Instead of pushing the idea of a family learning centre on to the parents, based on this experience, Eklavya decided to drop the family-learning model, and focus on creating a sustainable library that complemented in-school academics.
Still hoping that there was some way to ground this effort in the community, Eklavya was unwilling to give up on finding local volunteers and instead pay people to staff the library. Wondering if distance was preventing the volunteers from fulfilling their commitments, Eklavya decided to shift locations and move the library closer to the target community. This basti had a considerable percentage of AMS students living in it. Maybe if the distance between home and library was reduced, community participation would increase. Not only was finding volunteers crucial to building a sense of community ownership, but it was also impossible to do constructive activities with groups of children at different levels without some outside help.
The decision to move the library from AMS to the basti was taken with the hope that being situated in the basti would make it easier to get volunteers. Additionally, working with the same population in two different settings provided the opportunity to examine the impact of space and location on the efficacy of a library. This time, we thought the library should be run by Eklavya staff for a few weeks. Once the community had the opportunity to see what was happening, perhaps interest would grow and community members would volunteer to participate in and sustain the library effort. Positioning the library near people’s homes encouraged the community to share the responsibility for the library instead of resting it on the shoulders of a single individual.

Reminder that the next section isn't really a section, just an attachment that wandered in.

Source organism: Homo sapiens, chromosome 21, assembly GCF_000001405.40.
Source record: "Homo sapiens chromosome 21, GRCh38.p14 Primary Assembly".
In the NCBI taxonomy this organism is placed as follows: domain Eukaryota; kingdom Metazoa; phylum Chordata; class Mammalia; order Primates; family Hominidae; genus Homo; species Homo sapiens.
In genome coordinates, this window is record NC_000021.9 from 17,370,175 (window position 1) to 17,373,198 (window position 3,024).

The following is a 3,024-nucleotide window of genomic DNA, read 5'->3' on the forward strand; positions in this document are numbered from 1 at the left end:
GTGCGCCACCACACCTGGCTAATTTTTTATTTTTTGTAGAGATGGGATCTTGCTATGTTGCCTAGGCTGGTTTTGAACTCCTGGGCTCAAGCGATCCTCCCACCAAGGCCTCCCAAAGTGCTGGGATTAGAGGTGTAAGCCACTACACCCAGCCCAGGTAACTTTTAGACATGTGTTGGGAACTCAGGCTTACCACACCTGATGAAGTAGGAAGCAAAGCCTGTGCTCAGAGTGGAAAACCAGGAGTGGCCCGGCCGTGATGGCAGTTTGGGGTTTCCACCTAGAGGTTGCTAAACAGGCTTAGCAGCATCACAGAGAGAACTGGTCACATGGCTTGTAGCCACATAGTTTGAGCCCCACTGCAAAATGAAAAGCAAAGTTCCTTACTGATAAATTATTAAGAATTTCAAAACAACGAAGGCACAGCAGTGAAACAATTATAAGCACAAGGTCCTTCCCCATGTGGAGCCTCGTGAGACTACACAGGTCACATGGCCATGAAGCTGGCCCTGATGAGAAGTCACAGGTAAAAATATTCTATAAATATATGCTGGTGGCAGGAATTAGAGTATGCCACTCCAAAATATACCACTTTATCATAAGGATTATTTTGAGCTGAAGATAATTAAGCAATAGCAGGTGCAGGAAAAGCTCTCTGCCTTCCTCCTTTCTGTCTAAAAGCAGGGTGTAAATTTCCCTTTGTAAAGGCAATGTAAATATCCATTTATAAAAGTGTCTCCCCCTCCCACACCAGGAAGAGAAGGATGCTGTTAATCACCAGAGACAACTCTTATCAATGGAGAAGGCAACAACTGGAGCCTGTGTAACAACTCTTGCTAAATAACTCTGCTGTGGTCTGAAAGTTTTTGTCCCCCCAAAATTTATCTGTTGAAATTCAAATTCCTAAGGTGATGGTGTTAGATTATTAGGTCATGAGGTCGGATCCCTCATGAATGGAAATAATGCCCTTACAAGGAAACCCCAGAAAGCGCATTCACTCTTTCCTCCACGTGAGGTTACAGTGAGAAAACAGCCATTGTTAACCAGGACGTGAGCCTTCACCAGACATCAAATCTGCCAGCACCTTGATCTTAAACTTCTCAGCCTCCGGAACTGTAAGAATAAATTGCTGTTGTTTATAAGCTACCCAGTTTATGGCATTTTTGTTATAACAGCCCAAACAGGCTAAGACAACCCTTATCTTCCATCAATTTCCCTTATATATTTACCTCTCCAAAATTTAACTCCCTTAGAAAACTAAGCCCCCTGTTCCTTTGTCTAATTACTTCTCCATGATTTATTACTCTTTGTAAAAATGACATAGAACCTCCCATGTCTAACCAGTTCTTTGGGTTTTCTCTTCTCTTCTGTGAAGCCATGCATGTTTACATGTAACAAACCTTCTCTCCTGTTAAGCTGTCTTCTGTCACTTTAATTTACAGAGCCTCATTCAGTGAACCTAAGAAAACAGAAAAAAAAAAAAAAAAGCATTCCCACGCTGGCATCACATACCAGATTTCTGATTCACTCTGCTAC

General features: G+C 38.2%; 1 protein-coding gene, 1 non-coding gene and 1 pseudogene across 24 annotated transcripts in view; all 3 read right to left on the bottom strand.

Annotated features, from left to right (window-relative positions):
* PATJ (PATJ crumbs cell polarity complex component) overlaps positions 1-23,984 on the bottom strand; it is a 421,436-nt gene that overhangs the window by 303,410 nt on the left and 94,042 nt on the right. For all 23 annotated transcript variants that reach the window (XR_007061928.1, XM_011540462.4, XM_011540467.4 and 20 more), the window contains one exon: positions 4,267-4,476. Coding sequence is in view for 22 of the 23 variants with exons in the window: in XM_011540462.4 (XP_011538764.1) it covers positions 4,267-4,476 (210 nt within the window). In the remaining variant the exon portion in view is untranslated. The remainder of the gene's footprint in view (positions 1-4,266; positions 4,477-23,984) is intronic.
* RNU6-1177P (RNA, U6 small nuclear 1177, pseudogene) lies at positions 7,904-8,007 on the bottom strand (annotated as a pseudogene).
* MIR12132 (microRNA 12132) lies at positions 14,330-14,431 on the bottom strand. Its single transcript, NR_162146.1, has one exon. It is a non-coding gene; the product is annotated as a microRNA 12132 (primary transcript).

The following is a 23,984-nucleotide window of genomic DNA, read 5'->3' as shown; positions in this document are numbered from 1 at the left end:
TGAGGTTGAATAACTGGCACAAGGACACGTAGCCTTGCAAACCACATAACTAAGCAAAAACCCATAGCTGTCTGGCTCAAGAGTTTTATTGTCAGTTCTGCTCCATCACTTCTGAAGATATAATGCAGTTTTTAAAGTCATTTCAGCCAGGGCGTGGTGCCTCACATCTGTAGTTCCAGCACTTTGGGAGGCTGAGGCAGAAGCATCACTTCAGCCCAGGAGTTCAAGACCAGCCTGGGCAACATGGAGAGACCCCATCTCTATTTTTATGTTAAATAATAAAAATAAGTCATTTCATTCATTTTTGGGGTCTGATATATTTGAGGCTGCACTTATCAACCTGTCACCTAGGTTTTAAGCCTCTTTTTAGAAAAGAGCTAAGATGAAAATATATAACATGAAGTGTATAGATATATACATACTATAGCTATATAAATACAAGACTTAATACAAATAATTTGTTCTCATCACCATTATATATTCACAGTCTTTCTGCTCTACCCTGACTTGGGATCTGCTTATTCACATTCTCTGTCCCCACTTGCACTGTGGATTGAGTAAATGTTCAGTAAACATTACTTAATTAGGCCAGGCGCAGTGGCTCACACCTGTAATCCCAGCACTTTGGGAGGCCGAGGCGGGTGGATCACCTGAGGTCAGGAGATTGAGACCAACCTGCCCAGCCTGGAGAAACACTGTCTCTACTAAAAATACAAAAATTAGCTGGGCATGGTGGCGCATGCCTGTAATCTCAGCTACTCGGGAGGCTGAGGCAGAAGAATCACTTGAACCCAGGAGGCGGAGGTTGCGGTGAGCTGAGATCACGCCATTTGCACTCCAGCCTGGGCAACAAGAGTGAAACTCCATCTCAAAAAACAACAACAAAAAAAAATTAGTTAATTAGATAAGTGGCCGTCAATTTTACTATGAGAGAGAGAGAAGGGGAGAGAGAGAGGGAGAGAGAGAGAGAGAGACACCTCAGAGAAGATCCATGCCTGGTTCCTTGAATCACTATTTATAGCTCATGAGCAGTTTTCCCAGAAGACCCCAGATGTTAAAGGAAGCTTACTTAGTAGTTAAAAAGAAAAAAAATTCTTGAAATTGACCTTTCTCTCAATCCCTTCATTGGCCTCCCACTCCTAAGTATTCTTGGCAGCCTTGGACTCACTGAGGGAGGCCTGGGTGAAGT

Even though the basti library was open during exam time, it did not experience the same drop in attendance that the school library did. Initially, when Eklavya staff would come into the neighbourhood, their presence would draw so much attention that groups of children would automatically flock towards the newcomer. In this way, 20 – 30 kids would be attracted to the mandir or library. However, after some time a routine was developed and kids would be ready and waiting in the mandir when people from Eklavya arrived.
Not only did the visibility of the library attract children, but it also interested parents. Being able to come and see what was actually taking place at the library created a level of support and interest from the community that was not seen in the school library.
Additionally, setting the library outside of school put the children at ease as they did not feel like they had to strictly follow “school rules.” Interestingly, the same set of children was actually better behaved in the basti library than at the school one.
The children also felt more comfortable with one another (which also may have had an impact on their behaviour). When we spoke to the kids, many said that their closest friends were their neighbours, not their schoolmates, and so having the opportunity to do educational activities with their friends was a novel experience. The same kids were more attentive and more willing to do group activities when in the basti.
Finally, the impact of the social environment of the basti went beyond enabling a smoother implementation of educational activities. Many parents were generally strict about allowing children outside the house, but made an exception for the library because it was seen as an educational activity. The children would also use the last 15 to 20 minutes of the library session to play games with each other which offered them the previously nonexistent opportunity to interact socially. Thus, the library also helped build and strengthen bonds within the community.